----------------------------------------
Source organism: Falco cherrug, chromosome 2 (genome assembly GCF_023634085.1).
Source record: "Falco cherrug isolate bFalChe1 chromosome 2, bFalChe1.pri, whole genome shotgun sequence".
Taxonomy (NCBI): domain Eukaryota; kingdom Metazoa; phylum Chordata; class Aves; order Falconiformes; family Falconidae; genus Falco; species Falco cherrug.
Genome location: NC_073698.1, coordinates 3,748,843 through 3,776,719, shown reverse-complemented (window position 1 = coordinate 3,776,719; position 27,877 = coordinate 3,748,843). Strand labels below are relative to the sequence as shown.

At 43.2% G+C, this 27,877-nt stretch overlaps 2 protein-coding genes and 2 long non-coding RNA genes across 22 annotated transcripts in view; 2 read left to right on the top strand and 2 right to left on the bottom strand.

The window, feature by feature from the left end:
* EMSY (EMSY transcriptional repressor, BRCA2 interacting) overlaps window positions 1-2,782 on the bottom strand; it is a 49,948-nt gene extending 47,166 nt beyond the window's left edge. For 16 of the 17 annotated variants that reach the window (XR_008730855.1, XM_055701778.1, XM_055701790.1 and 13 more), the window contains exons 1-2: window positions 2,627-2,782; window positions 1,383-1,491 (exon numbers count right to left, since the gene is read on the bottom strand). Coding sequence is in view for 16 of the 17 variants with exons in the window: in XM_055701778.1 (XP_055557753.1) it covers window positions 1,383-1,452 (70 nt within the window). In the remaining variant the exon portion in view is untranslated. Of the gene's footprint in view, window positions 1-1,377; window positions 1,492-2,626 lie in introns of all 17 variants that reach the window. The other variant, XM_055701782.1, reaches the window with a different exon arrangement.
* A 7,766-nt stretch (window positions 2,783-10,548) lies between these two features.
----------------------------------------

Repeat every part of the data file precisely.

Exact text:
Source organism: Falco cherrug, chromosome 2 (genome assembly GCF_023634085.1).
Source record: "Falco cherrug isolate bFalChe1 chromosome 2, bFalChe1.pri, whole genome shotgun sequence".
Taxonomy (NCBI): domain Eukaryota; kingdom Metazoa; phylum Chordata; class Aves; order Falconiformes; family Falconidae; genus Falco; species Falco cherrug.
Genome location: NC_073698.1, coordinates 3,748,843 through 3,776,719, shown reverse-complemented (window position 1 = coordinate 3,776,719; position 27,877 = coordinate 3,748,843). Strand labels below are relative to the sequence as shown.

At 43.2% G+C, this 27,877-nt stretch overlaps 2 protein-coding genes and 2 long non-coding RNA genes across 22 annotated transcripts in view; 2 read left to right on the top strand and 2 right to left on the bottom strand.

The window, feature by feature from the left end:
* EMSY (EMSY transcriptional repressor, BRCA2 interacting) overlaps window positions 1-2,782 on the bottom strand; it is a 49,948-nt gene extending 47,166 nt beyond the window's left edge. For 16 of the 17 annotated variants that reach the window (XR_008730855.1, XM_055701778.1, XM_055701790.1 and 13 more), the window contains exons 1-2: window positions 2,627-2,782; window positions 1,383-1,491 (exon numbers count right to left, since the gene is read on the bottom strand). Coding sequence is in view for 16 of the 17 variants with exons in the window: in XM_055701778.1 (XP_055557753.1) it covers window positions 1,383-1,452 (70 nt within the window). In the remaining variant the exon portion in view is untranslated. Of the gene's footprint in view, window positions 1-1,377; window positions 1,492-2,626 lie in introns of all 17 variants that reach the window. The other variant, XM_055701782.1, reaches the window with a different exon arrangement.
* A 7,766-nt stretch (window positions 2,783-10,548) lies between these two features.